PhilHealth’s role is to ensure sufficient financial access of every Filipino to quality health care services through the effective and efficient administration of the National Health Insurance Program. It is a Government owned and Operated Health Care Corporation. Its main mission is to provide basic health insurance and health care financing to all Filipinos. Funding is provided by the central and local governments and employee

Department of Labor and Employment DOLE

Philippines DOLE
Philippines DOLE

DOLE started as a small bureau in 1908. It became a department on December 8, 1933 with the passage of Act 4121. The DOLE is the national government agency mandated to formulate and implement policies and programs, and serve as the policy-advisory arm of the Executive Branch in the field of labor and employment. It consists of the Office of the Secretary, 7 bureaus, 6 services, 16 regional offices, 12 attached agencies and 38 overseas offices with a full manpower complement of 9,806.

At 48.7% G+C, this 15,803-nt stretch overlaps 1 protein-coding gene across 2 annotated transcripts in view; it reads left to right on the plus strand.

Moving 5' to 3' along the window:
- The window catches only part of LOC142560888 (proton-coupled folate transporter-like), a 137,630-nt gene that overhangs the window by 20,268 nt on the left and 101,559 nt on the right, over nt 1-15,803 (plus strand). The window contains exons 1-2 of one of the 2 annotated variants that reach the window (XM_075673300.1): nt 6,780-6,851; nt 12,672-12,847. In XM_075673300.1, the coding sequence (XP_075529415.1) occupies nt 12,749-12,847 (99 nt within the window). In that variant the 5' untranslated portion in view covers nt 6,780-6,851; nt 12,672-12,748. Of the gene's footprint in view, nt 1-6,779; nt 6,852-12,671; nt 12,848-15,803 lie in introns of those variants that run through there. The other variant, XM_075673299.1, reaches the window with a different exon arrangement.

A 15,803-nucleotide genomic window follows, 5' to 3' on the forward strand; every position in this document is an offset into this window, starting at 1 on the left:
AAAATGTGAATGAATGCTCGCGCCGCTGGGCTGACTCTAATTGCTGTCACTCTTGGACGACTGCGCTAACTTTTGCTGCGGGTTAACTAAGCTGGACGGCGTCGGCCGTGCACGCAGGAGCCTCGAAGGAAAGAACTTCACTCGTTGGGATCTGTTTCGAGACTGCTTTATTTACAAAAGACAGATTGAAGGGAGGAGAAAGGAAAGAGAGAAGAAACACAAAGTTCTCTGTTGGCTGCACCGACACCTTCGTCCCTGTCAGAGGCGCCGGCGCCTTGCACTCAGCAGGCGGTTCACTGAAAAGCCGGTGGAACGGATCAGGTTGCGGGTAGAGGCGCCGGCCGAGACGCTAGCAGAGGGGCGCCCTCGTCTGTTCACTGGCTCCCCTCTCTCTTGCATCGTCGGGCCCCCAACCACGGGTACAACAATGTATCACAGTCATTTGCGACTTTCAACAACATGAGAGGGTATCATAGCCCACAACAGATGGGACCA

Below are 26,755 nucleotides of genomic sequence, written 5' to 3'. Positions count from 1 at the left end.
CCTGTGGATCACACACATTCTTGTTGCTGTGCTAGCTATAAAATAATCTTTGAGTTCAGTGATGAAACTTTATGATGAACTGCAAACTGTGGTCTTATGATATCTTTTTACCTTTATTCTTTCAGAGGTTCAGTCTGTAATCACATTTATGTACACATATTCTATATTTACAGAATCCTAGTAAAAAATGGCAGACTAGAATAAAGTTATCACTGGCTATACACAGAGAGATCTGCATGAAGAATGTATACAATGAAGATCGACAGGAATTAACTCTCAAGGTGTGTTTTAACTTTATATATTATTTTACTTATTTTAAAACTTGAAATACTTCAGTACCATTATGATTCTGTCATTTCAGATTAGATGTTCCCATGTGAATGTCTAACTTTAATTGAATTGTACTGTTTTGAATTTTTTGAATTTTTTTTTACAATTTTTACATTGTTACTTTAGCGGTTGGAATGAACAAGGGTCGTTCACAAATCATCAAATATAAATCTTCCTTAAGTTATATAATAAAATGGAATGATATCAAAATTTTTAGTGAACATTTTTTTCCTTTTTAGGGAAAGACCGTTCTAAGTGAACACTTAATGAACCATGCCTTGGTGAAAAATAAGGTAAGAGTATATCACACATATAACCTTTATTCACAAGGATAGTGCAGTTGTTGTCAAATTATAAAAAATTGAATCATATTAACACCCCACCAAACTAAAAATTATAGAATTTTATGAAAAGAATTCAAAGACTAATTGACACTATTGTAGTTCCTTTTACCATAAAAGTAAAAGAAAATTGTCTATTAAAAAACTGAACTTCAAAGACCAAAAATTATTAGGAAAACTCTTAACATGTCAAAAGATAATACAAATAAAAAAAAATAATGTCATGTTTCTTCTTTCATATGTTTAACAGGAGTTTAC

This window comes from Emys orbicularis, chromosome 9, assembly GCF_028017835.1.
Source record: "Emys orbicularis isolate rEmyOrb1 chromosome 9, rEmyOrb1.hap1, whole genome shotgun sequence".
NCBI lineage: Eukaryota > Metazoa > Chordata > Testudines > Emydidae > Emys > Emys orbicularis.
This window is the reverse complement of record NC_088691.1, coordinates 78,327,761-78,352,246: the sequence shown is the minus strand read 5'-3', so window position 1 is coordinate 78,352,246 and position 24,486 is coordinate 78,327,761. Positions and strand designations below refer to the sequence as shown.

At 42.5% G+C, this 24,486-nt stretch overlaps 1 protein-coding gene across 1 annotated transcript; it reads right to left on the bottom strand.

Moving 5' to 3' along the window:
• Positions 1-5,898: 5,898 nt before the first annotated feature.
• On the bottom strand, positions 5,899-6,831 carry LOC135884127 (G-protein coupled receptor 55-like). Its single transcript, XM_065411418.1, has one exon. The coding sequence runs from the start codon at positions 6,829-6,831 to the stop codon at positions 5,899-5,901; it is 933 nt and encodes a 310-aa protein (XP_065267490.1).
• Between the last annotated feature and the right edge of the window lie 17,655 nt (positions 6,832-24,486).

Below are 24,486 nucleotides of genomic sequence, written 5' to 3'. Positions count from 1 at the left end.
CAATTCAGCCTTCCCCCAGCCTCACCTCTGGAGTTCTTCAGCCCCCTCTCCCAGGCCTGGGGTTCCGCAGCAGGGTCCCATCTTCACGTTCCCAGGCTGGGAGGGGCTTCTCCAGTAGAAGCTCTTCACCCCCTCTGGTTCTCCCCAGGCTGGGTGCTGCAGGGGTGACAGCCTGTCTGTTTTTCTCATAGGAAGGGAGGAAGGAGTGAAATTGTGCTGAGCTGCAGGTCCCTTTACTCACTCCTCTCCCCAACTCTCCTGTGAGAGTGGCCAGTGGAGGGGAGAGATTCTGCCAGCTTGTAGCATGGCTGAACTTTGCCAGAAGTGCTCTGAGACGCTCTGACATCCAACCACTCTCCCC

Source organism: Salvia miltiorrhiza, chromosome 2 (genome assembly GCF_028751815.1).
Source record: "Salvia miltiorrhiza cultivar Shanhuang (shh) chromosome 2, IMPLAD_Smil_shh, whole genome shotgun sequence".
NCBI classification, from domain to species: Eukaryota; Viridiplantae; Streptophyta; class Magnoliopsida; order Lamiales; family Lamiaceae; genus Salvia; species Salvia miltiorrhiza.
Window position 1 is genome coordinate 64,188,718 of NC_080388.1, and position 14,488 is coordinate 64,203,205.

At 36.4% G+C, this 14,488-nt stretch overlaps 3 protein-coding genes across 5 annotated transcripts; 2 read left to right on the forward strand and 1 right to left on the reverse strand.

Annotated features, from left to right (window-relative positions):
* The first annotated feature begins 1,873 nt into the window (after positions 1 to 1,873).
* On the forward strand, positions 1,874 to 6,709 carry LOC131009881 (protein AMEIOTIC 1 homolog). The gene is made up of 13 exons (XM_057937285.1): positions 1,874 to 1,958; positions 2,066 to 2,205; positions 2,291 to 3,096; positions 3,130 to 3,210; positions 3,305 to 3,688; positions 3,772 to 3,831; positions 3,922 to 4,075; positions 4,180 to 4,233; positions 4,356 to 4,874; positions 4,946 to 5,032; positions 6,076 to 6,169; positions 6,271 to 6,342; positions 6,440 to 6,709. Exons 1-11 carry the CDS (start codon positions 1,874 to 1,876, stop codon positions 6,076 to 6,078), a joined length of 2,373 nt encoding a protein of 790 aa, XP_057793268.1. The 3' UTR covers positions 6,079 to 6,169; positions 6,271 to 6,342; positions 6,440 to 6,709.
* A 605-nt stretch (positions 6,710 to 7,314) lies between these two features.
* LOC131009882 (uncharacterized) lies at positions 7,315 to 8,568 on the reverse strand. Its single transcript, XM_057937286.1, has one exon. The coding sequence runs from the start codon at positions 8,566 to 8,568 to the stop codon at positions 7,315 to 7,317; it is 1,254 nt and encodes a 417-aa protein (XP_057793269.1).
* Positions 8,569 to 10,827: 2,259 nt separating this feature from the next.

The Alien Employment Visa (AEP) is issued by DOLE.

 

Technical Education and Skills Development Authority TESDA

The Technical Education and Skills Development Authority (TESDA) was established through the enactment of Republic Act No. 7796 otherwise known as the “Technical Education and Skills Development Act of 1994”, which was signed into law by President Fidel V. Ramos on August 25, 1994. This Act aims to encourage the full participation of and mobilize the industry, labor, local government units and technical-vocational institutions in the skills development of the country’s human resources.

tesda
TESDA

TESDA is mandated to:

Integrate, coordinate and monitor skills development programs;
Restructure efforts to promote and develop middle-level manpower;
Approve skills standards and tests;
Develop an accreditation system for institutions involved in middle-level manpower development;